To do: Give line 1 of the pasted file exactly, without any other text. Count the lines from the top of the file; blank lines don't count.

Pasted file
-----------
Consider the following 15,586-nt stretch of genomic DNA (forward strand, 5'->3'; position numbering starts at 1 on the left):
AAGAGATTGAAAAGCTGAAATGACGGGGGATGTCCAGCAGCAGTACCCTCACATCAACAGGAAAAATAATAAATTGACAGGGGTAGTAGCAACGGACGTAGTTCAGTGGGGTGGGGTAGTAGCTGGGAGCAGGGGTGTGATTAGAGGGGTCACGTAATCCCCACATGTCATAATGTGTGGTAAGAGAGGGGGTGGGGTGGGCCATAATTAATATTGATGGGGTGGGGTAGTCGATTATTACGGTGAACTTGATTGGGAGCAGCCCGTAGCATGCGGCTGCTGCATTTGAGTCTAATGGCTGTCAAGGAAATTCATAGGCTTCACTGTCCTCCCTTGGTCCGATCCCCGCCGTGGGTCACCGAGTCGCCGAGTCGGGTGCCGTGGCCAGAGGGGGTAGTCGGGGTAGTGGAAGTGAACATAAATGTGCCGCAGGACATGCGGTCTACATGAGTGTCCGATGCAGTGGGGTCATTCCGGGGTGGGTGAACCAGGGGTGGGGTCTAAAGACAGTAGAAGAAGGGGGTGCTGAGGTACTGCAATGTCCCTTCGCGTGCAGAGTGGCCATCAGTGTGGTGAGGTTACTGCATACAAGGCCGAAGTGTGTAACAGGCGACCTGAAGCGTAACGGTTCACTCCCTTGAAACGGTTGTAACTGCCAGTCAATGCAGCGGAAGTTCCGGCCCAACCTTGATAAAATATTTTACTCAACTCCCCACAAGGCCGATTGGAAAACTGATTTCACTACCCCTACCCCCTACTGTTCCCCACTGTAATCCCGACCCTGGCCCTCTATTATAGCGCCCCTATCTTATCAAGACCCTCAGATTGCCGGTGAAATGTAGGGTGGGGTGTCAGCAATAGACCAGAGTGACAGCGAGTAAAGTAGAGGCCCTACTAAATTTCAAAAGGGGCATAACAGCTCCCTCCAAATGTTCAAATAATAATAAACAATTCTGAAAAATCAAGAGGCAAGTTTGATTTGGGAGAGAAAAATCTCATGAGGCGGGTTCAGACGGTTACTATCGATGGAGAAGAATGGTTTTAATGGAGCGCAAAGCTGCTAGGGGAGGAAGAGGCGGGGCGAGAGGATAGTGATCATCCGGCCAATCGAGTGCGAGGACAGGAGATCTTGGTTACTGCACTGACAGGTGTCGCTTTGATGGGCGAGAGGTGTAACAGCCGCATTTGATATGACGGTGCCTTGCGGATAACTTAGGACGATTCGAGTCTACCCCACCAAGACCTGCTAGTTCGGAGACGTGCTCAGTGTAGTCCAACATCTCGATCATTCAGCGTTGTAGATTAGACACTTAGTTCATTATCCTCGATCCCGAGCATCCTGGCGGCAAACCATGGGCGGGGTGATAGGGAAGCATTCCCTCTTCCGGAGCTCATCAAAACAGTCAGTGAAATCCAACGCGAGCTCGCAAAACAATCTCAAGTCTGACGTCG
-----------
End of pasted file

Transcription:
Consider the following 15,586-nt stretch of genomic DNA (forward strand, 5'->3'; position numbering starts at 1 on the left):